Tom was up at 6am and out by 6.30 as he had his own business in London refurbishing properties, and he normally wouldn't be back home till 8pm. Me, I was up at 6am getting our daughter, Hete, ready for nursery and a 7.30 drop off. I would then catch the train into London where I worked for 12 years at Channel 4. 

Do you remember the moment when you both decided that something had to change?

We were at home exhausted, fed up of hardly seeing our daughter, money was tight and Tom was stressed out (to the brink of a breakdown) running his own company.  We had watched something on TV about leaving everything behind and this got us thinking. That night we discussed where.

I wanted to go further afield to Canada, a little ambitious maybe. We both agreed on France and straight away looked at properties online. We very quickly figured that if we sold the house in Orpington we could buy out a house in France - no mortgage! F**k it lets do it! - they were our actual words. 

What did you hope to gain from the change in lifestyle?

Healthy living, growing our own vegetables, no mortgage, time to spend with our daughter and for her to learn a new language. Tom speaks to her in Hungarian and I speak to her in English but she is now learning French at school. We wanted a better life for her. We both had an adventurous upbringing, playing outside for hours and we felt that Hete wouldn't get that in London. It was important for us that she experienced this.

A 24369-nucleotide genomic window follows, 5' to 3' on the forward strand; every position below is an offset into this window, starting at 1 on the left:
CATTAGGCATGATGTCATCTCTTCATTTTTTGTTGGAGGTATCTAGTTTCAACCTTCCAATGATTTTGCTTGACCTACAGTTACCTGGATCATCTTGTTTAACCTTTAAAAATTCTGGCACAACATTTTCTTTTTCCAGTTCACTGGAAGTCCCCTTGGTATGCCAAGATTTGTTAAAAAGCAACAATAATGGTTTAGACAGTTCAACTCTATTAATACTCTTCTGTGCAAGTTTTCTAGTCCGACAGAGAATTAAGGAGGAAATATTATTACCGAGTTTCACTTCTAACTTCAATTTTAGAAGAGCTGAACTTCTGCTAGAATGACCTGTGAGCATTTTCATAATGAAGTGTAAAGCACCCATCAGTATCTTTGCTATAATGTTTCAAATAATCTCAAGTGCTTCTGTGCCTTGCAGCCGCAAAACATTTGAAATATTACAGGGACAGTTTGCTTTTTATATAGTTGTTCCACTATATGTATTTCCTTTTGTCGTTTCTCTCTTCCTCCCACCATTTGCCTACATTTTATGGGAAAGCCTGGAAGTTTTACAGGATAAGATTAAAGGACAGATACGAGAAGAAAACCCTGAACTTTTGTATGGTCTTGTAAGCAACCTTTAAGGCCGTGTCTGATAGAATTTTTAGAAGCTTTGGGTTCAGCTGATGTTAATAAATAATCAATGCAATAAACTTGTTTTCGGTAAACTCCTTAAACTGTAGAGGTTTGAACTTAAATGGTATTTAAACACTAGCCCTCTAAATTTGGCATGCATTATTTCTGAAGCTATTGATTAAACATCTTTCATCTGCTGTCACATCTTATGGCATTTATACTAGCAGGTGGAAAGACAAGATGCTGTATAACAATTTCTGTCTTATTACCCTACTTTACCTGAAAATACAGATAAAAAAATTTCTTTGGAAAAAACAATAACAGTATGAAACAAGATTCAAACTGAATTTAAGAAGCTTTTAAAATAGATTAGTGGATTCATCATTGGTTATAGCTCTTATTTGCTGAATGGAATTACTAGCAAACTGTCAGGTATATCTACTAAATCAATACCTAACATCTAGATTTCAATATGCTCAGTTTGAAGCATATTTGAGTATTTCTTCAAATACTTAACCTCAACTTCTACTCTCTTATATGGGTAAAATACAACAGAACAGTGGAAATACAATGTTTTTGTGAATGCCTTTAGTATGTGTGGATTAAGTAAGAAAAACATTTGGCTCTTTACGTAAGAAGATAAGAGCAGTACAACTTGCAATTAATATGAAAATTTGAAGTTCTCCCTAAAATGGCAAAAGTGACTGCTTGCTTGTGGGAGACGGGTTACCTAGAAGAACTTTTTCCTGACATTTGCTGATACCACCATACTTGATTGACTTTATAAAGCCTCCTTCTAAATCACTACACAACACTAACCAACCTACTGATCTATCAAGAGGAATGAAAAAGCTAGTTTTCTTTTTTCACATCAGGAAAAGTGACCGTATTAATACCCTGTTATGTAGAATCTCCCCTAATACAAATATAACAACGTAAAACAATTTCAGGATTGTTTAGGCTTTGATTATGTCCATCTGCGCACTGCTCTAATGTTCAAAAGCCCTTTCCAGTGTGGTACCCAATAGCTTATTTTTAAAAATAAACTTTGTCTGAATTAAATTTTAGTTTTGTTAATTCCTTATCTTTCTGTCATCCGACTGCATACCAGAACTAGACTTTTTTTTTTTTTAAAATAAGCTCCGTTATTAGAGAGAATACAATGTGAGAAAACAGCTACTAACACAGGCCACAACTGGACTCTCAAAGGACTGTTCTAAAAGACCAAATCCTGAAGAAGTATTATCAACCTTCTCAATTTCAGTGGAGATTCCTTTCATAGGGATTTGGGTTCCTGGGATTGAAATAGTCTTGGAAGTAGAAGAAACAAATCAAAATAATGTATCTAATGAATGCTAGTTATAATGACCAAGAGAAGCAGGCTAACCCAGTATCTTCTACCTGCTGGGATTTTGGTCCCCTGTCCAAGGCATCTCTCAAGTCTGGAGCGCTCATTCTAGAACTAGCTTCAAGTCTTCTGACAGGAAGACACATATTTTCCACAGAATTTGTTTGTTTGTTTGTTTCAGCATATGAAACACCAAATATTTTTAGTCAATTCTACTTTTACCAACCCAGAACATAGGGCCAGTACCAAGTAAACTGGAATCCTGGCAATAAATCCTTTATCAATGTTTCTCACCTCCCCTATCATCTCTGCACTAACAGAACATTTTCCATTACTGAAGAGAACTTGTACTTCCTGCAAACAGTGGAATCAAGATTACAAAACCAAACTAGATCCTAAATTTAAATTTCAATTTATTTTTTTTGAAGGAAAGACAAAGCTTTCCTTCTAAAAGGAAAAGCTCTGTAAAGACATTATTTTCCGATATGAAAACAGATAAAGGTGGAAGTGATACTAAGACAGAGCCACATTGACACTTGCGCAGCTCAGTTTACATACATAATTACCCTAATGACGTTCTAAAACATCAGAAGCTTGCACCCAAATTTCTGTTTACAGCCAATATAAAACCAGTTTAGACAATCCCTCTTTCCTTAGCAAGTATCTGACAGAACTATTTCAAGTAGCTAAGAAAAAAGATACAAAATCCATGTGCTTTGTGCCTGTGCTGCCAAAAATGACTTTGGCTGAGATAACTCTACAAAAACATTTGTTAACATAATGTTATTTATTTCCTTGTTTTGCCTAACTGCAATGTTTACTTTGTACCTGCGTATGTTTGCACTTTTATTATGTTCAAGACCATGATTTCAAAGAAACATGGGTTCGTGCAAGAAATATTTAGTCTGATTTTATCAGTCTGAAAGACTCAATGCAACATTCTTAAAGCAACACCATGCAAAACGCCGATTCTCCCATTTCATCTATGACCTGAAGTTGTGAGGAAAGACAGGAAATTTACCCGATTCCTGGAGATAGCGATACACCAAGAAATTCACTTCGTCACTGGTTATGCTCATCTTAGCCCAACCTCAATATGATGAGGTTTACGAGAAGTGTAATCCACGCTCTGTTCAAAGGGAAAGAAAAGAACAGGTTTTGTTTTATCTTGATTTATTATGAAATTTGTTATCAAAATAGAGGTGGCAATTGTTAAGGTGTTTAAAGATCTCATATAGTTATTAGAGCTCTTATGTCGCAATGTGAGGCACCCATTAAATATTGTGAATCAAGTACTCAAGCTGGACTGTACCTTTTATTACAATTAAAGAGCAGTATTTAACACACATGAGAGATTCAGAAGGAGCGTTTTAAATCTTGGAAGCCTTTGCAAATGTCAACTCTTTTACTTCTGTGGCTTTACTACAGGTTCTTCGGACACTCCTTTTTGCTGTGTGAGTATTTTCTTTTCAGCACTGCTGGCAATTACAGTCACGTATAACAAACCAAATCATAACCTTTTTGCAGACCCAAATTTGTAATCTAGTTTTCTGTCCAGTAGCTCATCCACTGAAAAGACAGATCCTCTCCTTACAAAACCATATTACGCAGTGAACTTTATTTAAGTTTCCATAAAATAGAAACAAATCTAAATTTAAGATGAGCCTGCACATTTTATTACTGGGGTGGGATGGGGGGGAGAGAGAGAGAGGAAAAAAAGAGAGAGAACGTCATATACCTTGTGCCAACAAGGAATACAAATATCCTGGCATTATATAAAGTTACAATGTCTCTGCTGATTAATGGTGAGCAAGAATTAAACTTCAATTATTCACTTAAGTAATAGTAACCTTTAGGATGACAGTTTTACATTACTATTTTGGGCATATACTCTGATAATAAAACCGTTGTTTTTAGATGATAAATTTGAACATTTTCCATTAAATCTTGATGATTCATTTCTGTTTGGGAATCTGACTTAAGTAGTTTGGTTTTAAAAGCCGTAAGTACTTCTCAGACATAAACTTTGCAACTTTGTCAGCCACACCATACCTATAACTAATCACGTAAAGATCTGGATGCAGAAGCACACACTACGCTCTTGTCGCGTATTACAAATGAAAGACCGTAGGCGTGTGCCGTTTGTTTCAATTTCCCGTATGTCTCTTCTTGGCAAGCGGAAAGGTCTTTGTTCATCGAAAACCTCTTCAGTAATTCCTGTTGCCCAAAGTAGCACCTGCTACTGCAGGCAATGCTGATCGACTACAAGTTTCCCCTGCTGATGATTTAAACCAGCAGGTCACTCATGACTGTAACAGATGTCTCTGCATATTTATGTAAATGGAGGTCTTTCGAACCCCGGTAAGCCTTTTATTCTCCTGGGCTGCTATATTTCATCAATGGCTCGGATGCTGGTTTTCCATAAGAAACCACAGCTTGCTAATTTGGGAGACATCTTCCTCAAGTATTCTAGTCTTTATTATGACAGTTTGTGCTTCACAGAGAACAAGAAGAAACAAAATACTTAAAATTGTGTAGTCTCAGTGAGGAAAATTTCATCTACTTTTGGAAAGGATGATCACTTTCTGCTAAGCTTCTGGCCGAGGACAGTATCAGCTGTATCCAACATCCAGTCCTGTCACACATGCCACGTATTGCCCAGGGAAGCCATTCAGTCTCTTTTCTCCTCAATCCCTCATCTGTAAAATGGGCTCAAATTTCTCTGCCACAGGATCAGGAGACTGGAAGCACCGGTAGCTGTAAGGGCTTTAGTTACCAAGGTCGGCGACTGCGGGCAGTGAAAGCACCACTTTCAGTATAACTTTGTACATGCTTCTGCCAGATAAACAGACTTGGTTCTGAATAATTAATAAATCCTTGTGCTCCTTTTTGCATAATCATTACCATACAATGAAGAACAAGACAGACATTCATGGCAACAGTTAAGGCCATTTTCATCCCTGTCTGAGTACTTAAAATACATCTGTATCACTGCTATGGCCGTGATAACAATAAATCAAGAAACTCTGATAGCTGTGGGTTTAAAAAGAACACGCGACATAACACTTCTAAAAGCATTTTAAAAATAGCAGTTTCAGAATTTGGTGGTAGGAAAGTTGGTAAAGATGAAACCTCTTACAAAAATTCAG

Also being in the country was something we loved. We would often spend weekends outside of London on country walks, and of course we had a huge interest in treehouses and living off grid. But we are not hippies we are normal working class people... hmm maybe a bit hipster rather than hippy ;) 

So once the decision was made, what steps did you take to devise a plan?

We put our house up for sale, Tom liquidated his company and I handed in my notice as soon as we had an offer on the house. We bought an Airstream caravan as an asset as we didn't want to just buy a standard caravan, we wanted to use something slightly different that would give us other opportunities perhaps. We also needed this caravan to travel around France to discover where we wanted to live.

When did you start telling people what you decided to do and how did they react?

More or less straight away as soon as we made the decision. Some were very excited and envious others (family) were worried and nervous for us. Then the rest thought we were MAD!

Did you ever consider changing the plan? 

Not really. We always stayed on the same path, although there were times when we couldn't find the place that we felt was right, we'd discuss other countries and opportunities. 

Did you have any fear about the decision? If you did, how did you handle it?

Of course. Big fears all the time. How did we handle it? Well Tom was much better than myself because he's done a big move before so he had adapted before. I was and still am in fear but you can't make a huge decision like this and expect it to be easy... it comes with the decision.